British HC defends UK govt. members attending GTF conference 



By Shamindra Ferdinando 


The British High Commission yesterday said that the participation of senior government members at the recently concluded third anniversary conference of the Global Tamil Forum (GTF) in the House of Commons shouldn’t be considered as an endorsement of "every policy position taken by the host or partner organization." 


A spokesman for the British High Commission was responding to a query by The Island whether Deputy Premier Nick Clegg and Conservative Party Chairman Grant Shapps participation meant the British government supported the GTF’s call to shift Commonwealth Heads of Government Meeting (CHOGM) from Sri Lanka.


 Ministers regularly attended various community events hosted in Parliament to demonstrate their support for those communities as well as recognize their contribution to the UK, the spokesperson said. 


In the run-up to the GTF conference on Feb 27, the Sri Lankan government told the Foreign and Commonwealth Office that participation of UK government members would be detrimental to ongoing national reconstruction and reconciliation efforts.   


Asked whether the ruling coalition comprising Conservatives and Liberal Democrats had approved the GTF conference in the House of Commons, the spokesperson said that the grouping had the support of the All Party Parliamentary Group for Tamils (APPG-T). The official said that APPG-T didn’t form part of the government therefore its participation didn’t reflect British support for the GTF.


 A senior GoSL official alleged that APPG-T had been working closely with the GTF for some time, while recalling the circumstances under which Vice Chair of the grouping recommended the production team responsible for Sri Lanka’s Killing Fields for Nobel Peace prize last year.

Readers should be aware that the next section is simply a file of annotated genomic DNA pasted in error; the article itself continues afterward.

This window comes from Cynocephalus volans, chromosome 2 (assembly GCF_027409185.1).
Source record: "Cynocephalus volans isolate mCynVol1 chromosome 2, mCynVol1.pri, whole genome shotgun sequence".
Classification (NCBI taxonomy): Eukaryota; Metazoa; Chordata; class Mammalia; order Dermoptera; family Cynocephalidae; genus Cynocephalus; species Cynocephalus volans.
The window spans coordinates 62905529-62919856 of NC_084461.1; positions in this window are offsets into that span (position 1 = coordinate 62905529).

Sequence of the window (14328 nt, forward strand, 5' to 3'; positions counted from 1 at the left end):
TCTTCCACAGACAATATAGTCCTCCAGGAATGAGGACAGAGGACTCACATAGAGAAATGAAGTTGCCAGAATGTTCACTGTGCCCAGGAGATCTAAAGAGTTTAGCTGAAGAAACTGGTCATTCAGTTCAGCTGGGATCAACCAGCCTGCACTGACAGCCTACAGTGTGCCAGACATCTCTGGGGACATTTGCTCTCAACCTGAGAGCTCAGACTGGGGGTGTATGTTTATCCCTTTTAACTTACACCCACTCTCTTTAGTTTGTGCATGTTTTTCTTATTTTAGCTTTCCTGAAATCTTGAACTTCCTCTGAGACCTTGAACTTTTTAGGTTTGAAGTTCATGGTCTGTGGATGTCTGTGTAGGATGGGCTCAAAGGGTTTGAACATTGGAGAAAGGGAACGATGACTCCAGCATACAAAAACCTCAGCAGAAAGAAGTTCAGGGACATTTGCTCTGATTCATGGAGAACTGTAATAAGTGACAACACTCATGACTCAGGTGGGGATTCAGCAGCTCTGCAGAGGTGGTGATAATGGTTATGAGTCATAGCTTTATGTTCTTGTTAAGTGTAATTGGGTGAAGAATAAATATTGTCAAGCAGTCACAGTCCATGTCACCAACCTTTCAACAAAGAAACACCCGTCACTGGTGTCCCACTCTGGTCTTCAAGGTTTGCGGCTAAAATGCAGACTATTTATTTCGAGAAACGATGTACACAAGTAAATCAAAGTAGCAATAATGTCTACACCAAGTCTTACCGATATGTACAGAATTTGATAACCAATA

Commenting on the forthcoming CHOGM, the official said: "As the UK has repeatedly stated, we have not yet decided on the level of any attendance at CHOGM, but we will be looking to Sri Lanka, as we would any host, to demonstrate its commitment to upholding Commonwealth values. The UK has consistently called for an independent, thorough and credible investigation into the allegations of war crimes. We believe that the process of reconciliation between Sri Lanka’s communities has a greater chance of success if investigations are Sri Lankan led rather than externally imposed.  We will continue to work with international partners to support the Sri Lankan people in their pursuit of enduring peace and reconciliation, including with the assistance of relevant international organizations." 


Asked why the Chilcot Inquiry decided to further delay the final report, the official said: "The Inquiry into the Iraq War, led by Sir John Chilcot, is independent of government. In his most recent letter to the Prime Minister in July of 2012, Sir John said that the Inquiry would present its report once any witnesses facing potential criticism have had the chance to respond and present their case. This process is due to begin around the middle of 2013."


 
 
 
 
 
 
 
 
 
 
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